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Increase Amazon EC2 Reliability and Performance with RAID

May 25, 2012 at 06:00 PM    
 

While I haven't *knock on wood* had any EBS failures in Amazon's cloud myself, I have heard the horror stories and that makes me uneasy. Another issue with disks in cloud that I do run into a lot is latency. The disk io in many cases is slower to begin with, and random bouts of latency tend to crop up.

I have addressed both of these problems by deploying RAID 10 on my Amazon EC2 instances. It sounds techie but you don't have to be a rocket scientist to do this. If you are managing an EC2 instance you can do it and I have published a script that will get you there in a few steps.

First you need to have the ec2-api-tools installed and working on a machine. This can be a server but you can also do this on your workstation. For Arch Linux users, there is a package in the AUR.

The key to getting those tools working is setting up your environment variables. I use a little script called awsenv.sh like this:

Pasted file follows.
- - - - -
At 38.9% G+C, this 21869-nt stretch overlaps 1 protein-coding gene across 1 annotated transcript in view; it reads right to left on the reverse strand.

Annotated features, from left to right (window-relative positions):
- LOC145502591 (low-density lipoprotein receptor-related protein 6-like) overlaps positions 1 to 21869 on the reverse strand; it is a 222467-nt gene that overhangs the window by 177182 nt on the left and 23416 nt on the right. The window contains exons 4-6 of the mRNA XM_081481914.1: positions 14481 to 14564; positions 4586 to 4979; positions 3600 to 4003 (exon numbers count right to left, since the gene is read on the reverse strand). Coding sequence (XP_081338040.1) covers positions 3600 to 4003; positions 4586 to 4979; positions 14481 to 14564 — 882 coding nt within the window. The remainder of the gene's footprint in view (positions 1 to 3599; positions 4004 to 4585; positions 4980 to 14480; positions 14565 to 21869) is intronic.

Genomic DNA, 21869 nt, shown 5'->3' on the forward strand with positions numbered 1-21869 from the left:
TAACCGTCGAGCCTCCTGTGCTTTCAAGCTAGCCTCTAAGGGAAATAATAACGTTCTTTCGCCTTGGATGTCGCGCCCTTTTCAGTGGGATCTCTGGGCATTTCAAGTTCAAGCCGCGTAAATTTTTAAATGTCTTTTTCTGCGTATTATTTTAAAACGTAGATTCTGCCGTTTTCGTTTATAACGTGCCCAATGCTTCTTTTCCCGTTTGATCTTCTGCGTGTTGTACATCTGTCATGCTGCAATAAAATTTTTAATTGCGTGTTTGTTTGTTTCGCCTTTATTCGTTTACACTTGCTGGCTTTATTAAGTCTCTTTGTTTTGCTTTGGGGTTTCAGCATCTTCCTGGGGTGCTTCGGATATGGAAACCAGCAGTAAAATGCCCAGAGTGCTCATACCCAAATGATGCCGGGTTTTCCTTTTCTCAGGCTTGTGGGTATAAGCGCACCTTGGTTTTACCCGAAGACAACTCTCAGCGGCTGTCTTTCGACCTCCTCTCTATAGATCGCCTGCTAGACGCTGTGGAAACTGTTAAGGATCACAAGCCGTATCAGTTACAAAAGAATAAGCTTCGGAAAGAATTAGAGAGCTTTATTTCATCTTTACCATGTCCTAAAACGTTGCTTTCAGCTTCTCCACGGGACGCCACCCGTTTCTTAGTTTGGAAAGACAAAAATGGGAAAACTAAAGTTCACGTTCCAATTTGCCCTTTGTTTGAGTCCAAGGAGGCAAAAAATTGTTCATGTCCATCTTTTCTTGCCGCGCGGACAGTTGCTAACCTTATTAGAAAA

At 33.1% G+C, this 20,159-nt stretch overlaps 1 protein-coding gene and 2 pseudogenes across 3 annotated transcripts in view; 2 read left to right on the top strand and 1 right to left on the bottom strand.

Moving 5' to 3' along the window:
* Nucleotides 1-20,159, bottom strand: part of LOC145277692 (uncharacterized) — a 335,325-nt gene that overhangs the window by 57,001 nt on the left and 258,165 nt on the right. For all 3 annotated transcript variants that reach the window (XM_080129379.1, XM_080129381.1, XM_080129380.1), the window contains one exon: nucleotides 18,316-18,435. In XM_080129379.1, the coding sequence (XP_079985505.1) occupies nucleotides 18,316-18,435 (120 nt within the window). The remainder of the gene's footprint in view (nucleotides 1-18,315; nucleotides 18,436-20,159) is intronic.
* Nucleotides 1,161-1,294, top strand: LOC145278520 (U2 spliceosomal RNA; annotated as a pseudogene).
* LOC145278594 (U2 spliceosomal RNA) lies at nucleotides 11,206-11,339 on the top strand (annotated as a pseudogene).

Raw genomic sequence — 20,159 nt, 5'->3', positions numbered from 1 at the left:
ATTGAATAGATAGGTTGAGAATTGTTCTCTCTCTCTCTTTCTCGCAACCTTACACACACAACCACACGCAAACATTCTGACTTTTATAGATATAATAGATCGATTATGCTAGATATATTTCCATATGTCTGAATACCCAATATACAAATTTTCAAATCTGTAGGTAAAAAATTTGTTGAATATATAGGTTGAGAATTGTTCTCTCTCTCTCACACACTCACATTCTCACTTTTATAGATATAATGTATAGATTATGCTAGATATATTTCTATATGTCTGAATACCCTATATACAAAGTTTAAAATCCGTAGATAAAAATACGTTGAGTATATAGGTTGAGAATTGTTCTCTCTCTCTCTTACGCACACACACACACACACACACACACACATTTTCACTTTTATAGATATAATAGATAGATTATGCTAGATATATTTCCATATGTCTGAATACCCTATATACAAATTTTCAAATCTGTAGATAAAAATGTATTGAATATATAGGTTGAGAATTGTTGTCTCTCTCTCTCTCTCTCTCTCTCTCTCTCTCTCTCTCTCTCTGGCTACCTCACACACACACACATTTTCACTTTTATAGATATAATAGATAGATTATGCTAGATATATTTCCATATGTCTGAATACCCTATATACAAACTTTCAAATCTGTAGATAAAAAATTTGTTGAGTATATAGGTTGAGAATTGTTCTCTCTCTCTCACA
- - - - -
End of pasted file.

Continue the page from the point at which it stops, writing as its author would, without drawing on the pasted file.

#!/bin/bash

export AWS_USER_ID="0349-01234-09134"
export AWS_ACCESS_KEY_ID="BLAHDEBLAHBLAHBLAH"
export AWS_SECRET_ACCESS_KEY="somecharsthatmeansnothing"
export EC2_PRIVATE_KEY="/path/to/EC2-key.pem"
export EC2_CERT="/path/to/EC2-cert.pem"

Call it with: $ source awsenv.sh

Now you're ready to grab my script from: https://github.com/bparsons/buildec2raid

Once you have the api tools working, using the script is really easy:

Example:

$ ./buildec2raid.sh -s 1024 -z us-east-1a -i i-9i8u7y7y

This example would create a 1TB (terrabyte) array in the us-east-1a availability zone and attach it to instance i-918u7y7y.

The script does the basic RAID math for you. It uses 8 disks but you can change the DISKS variable near the top of the script if you prefer another topology. I really suggest that you use RAID 10. That way you can pull a slow EBS volume out of your array and then replace it without much hassle.

Once the volumes are created and attached to the instance, you log into the instance and initialize the array: